It is with tear filled eyes and a heavy heart that I write this post. On Thursday, April 11th, 2013, my uncle, Lt James Clark of the Bedford NH Fire Department, was found dead in home. He was 56 years old.
Jim was my uncle, my mother’s best friend and our neighbor for 25 years. The space he leaves behind is large and will not be easily filled. Words cannot express how unfair or untimely this death is. He died of a massive heart attack shortly after getting home from a busy shift at the fire station, and was found by his 16 year old daughter. Based on the coroner’s findings, it has been ruled that it was likely his work is what triggered the heart attack, and he is considered to have died in the line of duty.
On Tuesday, I will attend my first fireman’s funeral. Because he is considered to have died serving, the funeral will most likely be the most elaborate I have ever attended. This is ironic, as he was the most humble man I have ever met.
I’m posting this here for two reasons. First, I wanted to give an explanation for the lack of posts over the last few days, and why they may be spotty in the days ahead. Second, I wanted to share some thoughts on intellect and how we judge it.
There are two ways of judging the intelligence of another person. The first is to sit someone down with a well designed test and to see how they do. Depending on the test, this should give you some sense of intellect. The second, more common way, is the assessments we make about those we meet when we don’t have a test on hand and have to rely on our own senses and their accuracy. While this is what we are called on to do most often, our assessments here often have more to do with us than with the person we are assessing.
My uncle was the one who taught me the utter fallibility of my own sense of other people’s intelligence. He was a man who was too often typecast: he was a farmer, a fireman and a runner. He was who you called on when you needed wood chopped, a fence mended, or to borrow a truck. He was a true Yankee: thrifty, hard-working, reserved, but kind. In crowds, he would let himself fade to the sides, too often marginalized by our societies obsession with degrees and it’s frequent perception of both conservatives and country dwellers as lesser minds. This stereotype is wrong.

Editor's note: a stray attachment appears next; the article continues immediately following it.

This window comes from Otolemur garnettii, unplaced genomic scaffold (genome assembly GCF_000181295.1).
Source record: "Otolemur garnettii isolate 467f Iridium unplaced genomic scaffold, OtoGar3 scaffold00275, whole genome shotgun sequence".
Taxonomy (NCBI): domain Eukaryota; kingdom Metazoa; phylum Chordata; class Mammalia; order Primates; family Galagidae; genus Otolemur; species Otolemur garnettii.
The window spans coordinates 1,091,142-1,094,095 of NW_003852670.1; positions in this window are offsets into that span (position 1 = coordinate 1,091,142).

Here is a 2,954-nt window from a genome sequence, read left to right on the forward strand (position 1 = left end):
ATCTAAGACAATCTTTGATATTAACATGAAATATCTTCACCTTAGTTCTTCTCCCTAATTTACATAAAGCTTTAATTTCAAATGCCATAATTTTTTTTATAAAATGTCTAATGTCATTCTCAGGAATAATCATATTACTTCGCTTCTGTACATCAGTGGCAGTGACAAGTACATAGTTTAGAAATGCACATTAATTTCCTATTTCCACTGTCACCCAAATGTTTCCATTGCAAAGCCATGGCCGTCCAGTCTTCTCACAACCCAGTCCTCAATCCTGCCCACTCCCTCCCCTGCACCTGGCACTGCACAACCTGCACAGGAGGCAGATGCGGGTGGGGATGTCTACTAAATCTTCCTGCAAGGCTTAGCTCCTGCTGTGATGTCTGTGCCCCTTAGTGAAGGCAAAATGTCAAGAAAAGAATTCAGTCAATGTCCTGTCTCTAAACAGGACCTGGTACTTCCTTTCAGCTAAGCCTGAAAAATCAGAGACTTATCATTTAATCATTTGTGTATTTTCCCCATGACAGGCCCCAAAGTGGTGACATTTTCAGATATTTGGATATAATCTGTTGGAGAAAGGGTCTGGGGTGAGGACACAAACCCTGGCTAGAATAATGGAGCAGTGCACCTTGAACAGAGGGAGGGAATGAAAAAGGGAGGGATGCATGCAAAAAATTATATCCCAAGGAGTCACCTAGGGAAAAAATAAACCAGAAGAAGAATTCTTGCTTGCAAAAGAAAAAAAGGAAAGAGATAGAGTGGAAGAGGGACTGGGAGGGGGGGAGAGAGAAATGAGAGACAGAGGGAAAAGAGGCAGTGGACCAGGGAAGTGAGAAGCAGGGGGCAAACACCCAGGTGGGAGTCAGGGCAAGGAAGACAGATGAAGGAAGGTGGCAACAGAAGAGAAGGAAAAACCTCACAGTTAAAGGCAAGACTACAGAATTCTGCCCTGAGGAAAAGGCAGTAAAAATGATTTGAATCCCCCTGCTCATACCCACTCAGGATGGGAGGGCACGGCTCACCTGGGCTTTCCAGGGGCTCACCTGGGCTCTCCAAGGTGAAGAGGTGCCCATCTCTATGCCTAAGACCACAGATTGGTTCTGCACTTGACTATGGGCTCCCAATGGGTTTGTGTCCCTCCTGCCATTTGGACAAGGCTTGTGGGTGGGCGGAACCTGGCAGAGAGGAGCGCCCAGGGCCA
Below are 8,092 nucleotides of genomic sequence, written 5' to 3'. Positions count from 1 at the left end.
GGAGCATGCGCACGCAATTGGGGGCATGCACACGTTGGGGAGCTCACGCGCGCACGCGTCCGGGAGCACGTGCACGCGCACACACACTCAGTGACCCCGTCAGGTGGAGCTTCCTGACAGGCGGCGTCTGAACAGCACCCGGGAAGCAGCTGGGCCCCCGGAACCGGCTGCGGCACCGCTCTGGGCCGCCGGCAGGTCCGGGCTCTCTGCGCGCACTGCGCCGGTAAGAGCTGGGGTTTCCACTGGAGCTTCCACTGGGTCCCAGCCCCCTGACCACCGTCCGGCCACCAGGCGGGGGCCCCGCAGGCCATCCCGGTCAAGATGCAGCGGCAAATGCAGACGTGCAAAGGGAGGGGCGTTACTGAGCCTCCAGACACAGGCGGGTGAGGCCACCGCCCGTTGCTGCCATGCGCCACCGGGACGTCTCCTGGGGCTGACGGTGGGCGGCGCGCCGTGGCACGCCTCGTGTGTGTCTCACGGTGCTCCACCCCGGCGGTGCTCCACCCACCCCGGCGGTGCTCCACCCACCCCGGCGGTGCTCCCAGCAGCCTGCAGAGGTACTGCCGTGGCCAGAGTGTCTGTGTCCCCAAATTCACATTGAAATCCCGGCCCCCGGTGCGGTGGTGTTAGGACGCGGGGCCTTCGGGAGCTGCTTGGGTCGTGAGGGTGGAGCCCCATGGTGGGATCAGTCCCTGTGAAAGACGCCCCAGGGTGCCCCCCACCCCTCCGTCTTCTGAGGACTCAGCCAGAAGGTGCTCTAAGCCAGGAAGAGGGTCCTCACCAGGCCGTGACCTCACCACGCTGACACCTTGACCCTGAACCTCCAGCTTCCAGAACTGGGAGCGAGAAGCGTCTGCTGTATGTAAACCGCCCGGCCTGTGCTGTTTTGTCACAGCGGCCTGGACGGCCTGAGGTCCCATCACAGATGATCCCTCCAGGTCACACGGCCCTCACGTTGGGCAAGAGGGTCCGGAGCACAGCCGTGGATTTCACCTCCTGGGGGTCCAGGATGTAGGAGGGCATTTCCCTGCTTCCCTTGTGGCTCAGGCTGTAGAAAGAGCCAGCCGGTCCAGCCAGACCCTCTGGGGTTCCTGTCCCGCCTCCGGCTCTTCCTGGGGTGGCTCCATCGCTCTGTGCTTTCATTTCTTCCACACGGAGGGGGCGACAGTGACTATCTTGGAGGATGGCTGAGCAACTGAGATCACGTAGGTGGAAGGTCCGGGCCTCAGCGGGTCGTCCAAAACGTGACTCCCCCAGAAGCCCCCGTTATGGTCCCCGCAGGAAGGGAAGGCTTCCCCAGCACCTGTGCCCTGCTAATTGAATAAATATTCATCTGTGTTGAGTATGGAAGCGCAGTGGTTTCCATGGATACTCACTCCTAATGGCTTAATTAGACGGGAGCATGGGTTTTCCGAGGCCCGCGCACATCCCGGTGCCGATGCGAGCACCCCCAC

My uncle was in possession of one of the rarest and most amazing minds of anyone I have ever met. He communed with animals and the land as though he were made of more primal stuff than the rest of us. He was the type of man who can look at the sky and tell you if the weather’s good for haying, or identify which chicken is laying the good eggs. He read widely about history, politics, philosophy and poetry. He could converse easily on the intricacies of the Affordable Care Act, and ruminate about the nature of God and life in a way very few could. He was not a numbers guy, but he had a keen sniff test. He was the sort of guy who could hear of a study and just say “something’s not right”. His sense was always spot on. He was a painter, and he left behind a treasure trove of watercolors of the farm he worked and the land he loved. He was a poet, and had put together a full volume of his work in the year before his death.
As people filed in and out of my parents house for the last few days, it’s become clear how few people knew how much was going on in his head. The most common phrase in our house these days seems to be “I never knew Jim did ______”. In a world obsessed with status and accolades, my uncle never offered more than he was asked, never asked for credit if it wasn’t offered. He taught me that the musings of a man after a few hours on a tractor can be more interesting than those of someone locked in an ivory tower for years, and that the farmer philosopher is not limited to characters in a Robert Frost poem.
So I’ll miss you Uncle Jim. I never told you that you changed the way I speak to people, that you made me slower to judge, more eager to listen, and reminded me that still waters run deep. I’m sorry that too often when we talked I got hung up on proving how smart I was instead of taking advantage of the time I had to hear how smart you were. I’m sorry you had to go so soon, and I hope that you are in a great field in the sky, where the weather’s always right for haying and the baler never breaks down.
Rest in peace.